in the number of women who recorded their votes for and against incorporation and thc abolition of wards'
bylaws.
Had incorporation carried, the election  of  mayor   and   aldermen   would
I.
have laken place on February. But
it has been defeated the elections
reeve and councillors of tlie municipality will be held on January 17,
while the date feer nominations is
January   12.
The largeness of the majorities
polled against both tlie incorporation
and the abolition nf wards' bylaws
in the different wards of the municipality leaves no doubt as to lhe widc-
spread feelin? concerning their adoption throughout South Vancouver.
Six wards out of seven recorded a
majority vote against both bylaws.
Ward 7 being the only ward to cn-
darse llie incorporation bylaw.
The voting on both bylaws was almost identical in result, 1789 voles
being polled again, and 622 for incorporation, giving an adverse majority of 1167. dn the ab'eliiion nf
wards bylaw, 1751 voted against and
623 for abolition, showing a Majority
against thc bylaw of 1128. These
figures leave out of aecuunt the
spoilt papers.
Although ihe percentage e.f electors who recorded their votes was
not so high as might have been desired, it was siill the largest of any
previous bylaw election. In this respect the voting on Wednesday is
a gratifying indication of the increasing interest taken in municipal matters by the ratepayers of Soulh Vancouver.
WARD I.���Mr. Wm. Barclay, Mr. J. Graham, Mr. W. R. Rutledge
WARD II.���Mr. W. B. Russell, Mr. G. A. Stevens.
WARD III.���Councillor Thomas, Mr. Macintosh.
WARD IV.���Mr. Winram, Mr. E. L. Armstrong.
WARD V.���Mr. Edward Gold, Mr. Fred. Way, Mr. J. W. Gocstrey
���     WARD VI.���Messrs. J. D. Millar, Mr. W. J. Rowlings.
WARD VII.���Mr. W. C. Twiddy, Mr. J. C. Gibson.
SCHOOL TRUSTEES.���Mr. C. M. W! elptcn, Mr. R. H. Neelands, Mr. F. Way.
Renewed Activity is Shown
in the Civic Campaign
Incorporation Having Been Turned   Down  Candidates   for  the
Reeveship and Council are Now Making a Strenuous
Fight for Success on January 17
COMMISSIONER CREHAN'S
REPORT STILL AWAITED
Sow   that   incorporation   has   been
turned   down   by   a   majority   of   the
electors   of   Semth    Vancouver,    the
field   lias   been   cleared   for   a   ceeiitin-
'nance of tlle municipal campaign.    As
] tlie   defeat   nf   Incorporation   means
I that the present system of civic government is lo be continued, the elections   l"r   reeve   anil   councillors   will
take place nn January 1".
'..'���.?
The  abolition  ol  the  Ward  bylaw
having   also   been   rejected,   electors
will vote as In previous years for the
candidate for thc wanl in which they
are  qualified.
*       *        *
It may be confidently expected
that from now on, until election elay.
there will be renewed activity on the
[part of the various candidates. Several pn.-Mklc candidate- who have
been asked to contest different wards
may now that incorporation lias been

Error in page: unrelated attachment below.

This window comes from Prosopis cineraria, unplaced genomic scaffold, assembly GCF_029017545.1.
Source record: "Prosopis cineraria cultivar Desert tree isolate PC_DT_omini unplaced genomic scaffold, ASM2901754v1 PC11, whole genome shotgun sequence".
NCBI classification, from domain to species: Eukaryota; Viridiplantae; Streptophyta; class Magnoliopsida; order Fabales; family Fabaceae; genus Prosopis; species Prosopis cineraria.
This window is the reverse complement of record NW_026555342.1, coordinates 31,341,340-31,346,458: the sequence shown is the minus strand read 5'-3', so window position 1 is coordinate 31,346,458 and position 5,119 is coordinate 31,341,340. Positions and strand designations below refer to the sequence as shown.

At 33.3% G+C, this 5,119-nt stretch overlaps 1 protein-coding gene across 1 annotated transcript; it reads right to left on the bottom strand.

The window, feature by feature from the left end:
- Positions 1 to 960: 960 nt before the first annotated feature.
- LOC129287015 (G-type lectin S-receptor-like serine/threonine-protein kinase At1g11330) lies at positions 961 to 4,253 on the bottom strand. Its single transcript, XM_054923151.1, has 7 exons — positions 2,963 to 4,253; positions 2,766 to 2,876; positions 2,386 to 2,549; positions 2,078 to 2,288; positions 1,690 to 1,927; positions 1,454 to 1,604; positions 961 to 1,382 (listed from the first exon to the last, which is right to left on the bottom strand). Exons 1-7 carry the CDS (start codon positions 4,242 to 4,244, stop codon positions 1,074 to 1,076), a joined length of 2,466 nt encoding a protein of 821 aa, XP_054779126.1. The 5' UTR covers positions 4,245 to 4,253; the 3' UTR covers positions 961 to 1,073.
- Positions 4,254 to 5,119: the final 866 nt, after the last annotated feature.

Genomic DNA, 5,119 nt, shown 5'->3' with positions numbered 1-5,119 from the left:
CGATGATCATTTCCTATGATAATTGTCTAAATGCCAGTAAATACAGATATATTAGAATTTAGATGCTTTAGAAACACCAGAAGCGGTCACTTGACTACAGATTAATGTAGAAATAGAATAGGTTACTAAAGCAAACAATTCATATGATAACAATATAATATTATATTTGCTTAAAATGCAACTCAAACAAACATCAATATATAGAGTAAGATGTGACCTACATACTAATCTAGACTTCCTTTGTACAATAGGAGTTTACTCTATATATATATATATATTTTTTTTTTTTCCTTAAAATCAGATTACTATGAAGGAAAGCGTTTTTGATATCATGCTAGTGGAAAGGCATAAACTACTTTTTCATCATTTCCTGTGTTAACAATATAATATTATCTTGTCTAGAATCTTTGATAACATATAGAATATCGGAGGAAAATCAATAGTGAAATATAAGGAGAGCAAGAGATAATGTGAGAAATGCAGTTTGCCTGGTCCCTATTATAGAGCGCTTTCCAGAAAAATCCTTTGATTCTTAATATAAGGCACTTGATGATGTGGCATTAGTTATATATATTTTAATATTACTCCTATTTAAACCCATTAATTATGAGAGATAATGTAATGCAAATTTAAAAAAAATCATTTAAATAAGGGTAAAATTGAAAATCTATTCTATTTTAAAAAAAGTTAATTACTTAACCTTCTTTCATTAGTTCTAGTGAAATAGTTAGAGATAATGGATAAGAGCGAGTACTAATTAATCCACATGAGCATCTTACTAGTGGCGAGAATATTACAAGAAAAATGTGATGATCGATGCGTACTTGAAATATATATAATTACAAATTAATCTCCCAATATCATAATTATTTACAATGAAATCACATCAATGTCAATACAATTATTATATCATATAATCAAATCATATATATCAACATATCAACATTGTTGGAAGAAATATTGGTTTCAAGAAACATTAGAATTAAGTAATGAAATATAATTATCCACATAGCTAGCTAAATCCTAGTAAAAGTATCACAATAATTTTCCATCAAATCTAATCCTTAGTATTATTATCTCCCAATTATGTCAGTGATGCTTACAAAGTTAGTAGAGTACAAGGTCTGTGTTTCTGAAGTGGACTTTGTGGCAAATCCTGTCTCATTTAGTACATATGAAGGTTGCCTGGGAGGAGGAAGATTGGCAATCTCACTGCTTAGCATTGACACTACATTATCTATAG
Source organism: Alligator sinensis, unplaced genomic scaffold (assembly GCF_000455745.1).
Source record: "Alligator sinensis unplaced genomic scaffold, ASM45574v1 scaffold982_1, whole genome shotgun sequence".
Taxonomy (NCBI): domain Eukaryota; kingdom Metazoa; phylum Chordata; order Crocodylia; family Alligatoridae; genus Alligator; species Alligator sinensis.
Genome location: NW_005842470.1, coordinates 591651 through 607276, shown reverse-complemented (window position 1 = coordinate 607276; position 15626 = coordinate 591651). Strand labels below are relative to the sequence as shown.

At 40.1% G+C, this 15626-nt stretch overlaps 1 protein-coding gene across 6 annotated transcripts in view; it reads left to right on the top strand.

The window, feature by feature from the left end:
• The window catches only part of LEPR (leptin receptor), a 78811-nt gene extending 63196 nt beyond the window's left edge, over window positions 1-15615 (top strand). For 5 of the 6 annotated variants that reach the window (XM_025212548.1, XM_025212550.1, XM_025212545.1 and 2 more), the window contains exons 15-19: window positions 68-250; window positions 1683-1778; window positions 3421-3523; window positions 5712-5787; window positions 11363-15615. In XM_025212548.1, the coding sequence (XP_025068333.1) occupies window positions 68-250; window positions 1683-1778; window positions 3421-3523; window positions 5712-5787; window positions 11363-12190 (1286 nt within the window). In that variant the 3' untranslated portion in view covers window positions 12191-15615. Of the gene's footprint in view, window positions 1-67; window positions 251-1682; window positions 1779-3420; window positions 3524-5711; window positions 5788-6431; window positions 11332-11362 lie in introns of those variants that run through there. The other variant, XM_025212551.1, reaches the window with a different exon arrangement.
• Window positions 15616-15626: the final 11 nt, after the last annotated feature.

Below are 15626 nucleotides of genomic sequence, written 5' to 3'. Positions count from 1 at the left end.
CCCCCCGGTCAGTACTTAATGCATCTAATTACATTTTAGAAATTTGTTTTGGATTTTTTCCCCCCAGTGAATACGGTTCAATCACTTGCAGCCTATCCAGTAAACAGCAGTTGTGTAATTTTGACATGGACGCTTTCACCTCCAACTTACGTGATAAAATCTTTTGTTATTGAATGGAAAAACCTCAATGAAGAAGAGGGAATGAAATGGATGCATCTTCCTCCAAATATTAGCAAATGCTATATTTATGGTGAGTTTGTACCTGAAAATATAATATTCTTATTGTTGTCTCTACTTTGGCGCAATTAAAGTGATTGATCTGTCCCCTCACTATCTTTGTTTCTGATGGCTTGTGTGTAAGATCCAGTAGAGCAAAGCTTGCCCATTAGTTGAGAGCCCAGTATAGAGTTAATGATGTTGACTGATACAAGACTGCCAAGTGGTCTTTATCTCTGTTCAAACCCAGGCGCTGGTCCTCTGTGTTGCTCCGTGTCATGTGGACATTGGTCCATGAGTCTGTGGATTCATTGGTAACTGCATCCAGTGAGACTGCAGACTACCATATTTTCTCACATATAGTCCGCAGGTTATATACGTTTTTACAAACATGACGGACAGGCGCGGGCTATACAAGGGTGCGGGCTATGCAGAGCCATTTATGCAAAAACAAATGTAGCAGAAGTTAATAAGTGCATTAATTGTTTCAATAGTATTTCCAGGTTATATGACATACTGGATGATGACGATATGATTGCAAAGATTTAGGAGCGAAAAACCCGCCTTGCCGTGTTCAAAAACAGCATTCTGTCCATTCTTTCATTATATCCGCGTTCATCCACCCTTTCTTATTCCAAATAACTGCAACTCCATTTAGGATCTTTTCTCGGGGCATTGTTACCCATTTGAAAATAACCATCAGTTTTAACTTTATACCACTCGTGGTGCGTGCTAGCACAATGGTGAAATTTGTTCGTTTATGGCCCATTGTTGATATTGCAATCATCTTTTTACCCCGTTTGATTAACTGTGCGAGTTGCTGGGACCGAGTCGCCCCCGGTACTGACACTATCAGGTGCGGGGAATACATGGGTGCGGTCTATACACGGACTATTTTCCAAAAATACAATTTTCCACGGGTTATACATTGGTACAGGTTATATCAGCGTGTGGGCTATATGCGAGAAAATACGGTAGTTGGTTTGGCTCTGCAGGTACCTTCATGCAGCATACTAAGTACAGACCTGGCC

defeated, definitely decide tei enter the
field. Others may, for the same reason, decide to withdraw from the contest.
Referring to the
ing on Wednesday
pressed the opinio!
poration   had   been
esult of the vot-
Keeve Kerr ex-
that now Incor-
defeated   it   only
remains for tlle municipality to go
ahead and develop as a district municipality, Although he was disappointed in the result he was gratified that
there had been such an unmistakable
expression   of  opinion.
Mr.  Thomas Dickie, who is a candidal!   for  the recveship. said  to  the
"Chinook" that the result of the polling  was  very  gratifying  to him.    He
onsidered   it  was  a   clear  indication
f how the ratepayers of South Van-
ouvcr   felt   as  regards  incorporation
especially.    Wilh regard tn the aboli-
tiiu   of  wards,  he   thought   that     lln
matter had been referred to the electors at an  inopportune  time,  and  he-
was   glad   therefore   that   it   had  also
been  defeated.
Mr. J. C. McArthur. who is candidate as reeve, stated to the "Chinook"
lhat he was very pleased at the result
of Ihe voting. lie had saiil from the
beginning of the campaign that hc
thought the voting againsl incorporation would he two to one and the result had heen nearly three lo one.
Hc was surprised, said Mr' McArthur.
that  the  reeve and  council  had  gone
In regard to the government enquiry held last year in connection
with South Vancouver public affairs,
much dissatisfaction has from time lo
time been expressed throughout the
municipality at thc long delay in making public Commissioner Crehan's
report.     On   various   occasions     the
j "Chinook" has called for the publication of the report in the interests of
I the   ratepayers   of  South   Vancouver.
| It has been pointed out by the
"Chinook" that it was due to the ratepayers of the municipality that an account of how the $2'.),000 which the
enquiry cost was spent should be
given  to  the  public.
It has recently enveloped that in
answer to any enquiry from South
Vancouver, the Hon. Dr. Young, the
provincial secretary al Victoria, that
the government had decided to send